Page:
Jeddah Film Festival Cancelled at last moment
The Jeddah Film Festival that was scheduled to open at the King Abdul Aziz Cultural Center was canceled at the eleventh hour.
The director of the festival confirmed the cancellation, saying that he received an official notice from the Jeddah governorate at 11 p.m. the night before the event was scheduled to open, ordering the festival canceled.
The adjudicating panel consisted of Omani director Khaled Al-Zajali, UAE writer Khaled Al-Bodour, Saudi producer Majdi Wadou and writer Halema Muzafar. The official explanation from the Jeddah municipality was that the festival "lacked preparations". More than 50 directors from Gulf countries and a number of other personalities had arrived for the inauguration of the festival.
The sponsors of the event were Rotana Studios, which are owned by liberal Saudi Prince Al Walid bin Talal.
Calls made to Rotana Studios, the official sponsor of the event, went unanswered.
18 July 2009
Analysis and forecast (↑ increasing risk)
Whilst the cancellation of the event itself is unlikely going to have a direct impact on the country’s stability, it nonetheless highlights the growing rift between reformists and traditionalists in the kingdom. Both camps are led by members of the royal family and are competing on how the kingdom should move.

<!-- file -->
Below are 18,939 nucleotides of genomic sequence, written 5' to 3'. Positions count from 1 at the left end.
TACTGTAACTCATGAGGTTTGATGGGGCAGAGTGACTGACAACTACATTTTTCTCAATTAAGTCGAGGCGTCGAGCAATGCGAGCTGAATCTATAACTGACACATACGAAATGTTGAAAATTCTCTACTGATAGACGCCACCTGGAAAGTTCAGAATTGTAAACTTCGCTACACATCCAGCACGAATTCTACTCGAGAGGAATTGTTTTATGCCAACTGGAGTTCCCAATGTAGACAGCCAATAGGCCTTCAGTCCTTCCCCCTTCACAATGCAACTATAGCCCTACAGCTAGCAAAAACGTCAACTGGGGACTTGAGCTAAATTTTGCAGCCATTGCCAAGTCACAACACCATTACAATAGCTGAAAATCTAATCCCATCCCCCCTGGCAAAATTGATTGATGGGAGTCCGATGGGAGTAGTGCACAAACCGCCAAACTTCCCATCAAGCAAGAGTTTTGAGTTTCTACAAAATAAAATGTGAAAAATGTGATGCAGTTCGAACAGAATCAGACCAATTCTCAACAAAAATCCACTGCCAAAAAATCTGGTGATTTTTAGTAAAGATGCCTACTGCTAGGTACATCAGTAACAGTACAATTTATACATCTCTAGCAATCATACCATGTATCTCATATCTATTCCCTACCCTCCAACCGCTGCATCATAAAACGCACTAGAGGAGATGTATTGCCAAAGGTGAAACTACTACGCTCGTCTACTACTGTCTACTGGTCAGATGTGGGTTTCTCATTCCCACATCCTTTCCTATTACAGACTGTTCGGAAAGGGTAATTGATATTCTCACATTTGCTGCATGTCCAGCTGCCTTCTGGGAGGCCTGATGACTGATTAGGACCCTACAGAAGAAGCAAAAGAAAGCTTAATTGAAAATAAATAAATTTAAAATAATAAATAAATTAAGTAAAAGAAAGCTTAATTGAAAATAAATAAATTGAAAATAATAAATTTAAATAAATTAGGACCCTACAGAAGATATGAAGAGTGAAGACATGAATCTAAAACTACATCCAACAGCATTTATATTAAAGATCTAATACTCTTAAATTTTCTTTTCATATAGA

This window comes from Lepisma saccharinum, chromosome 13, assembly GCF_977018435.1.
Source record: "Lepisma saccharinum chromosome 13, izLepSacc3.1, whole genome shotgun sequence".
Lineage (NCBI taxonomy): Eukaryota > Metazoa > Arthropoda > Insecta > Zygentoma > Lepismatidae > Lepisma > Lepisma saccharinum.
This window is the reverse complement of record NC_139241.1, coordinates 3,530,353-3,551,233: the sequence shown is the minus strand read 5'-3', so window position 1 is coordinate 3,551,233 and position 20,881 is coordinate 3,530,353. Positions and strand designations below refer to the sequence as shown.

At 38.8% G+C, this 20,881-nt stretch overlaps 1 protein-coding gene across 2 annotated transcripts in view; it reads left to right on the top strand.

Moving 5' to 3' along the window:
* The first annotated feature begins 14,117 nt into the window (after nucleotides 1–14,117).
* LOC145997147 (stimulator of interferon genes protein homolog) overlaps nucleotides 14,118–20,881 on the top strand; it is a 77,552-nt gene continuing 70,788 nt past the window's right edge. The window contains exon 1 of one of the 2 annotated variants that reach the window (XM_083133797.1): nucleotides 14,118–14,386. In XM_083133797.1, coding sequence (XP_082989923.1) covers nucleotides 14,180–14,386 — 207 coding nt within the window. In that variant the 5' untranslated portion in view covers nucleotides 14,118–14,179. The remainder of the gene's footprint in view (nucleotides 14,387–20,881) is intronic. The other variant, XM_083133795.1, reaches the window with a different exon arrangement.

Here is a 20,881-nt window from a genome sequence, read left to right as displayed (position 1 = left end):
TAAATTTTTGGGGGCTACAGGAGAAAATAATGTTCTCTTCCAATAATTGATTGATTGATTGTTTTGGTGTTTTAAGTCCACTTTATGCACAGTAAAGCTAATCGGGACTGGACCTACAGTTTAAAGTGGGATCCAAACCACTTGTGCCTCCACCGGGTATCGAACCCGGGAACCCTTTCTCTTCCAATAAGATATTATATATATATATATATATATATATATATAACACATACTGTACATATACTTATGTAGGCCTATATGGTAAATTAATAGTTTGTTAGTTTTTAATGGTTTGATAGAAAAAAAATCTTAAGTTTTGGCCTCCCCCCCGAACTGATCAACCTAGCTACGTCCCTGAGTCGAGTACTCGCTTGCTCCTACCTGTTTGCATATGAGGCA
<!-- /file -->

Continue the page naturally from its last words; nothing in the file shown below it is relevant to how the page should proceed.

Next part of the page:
King Abdullah and his half-brother Prince Nayef, third in line to the throne, are seen as sponsors of the reformist and traditionalist camps, respectively. Despite this, the real antagonism comes from more extremist religious elements within the Saudi system, even those with an ideology that finds resonance with Al Qaeda-sympathizers. Although many see Nayef as leading the traditionalist camp, there are much more extreme elements within the Saudi system (but not within the main members of the royal family), that in fact makes Nayef’s positions important to making reforms more palatable by a wider segment of the Saudi society, albeit more slowly.
The last-minute cancellation of the event could reflect last minute pressure leading to some sort of appeasement by the government (most likely moved by Nayef), to cancel the event, which extremists see as un-Islamic. It thus shows that those extremist elements are strong enough to warrant such appeasement.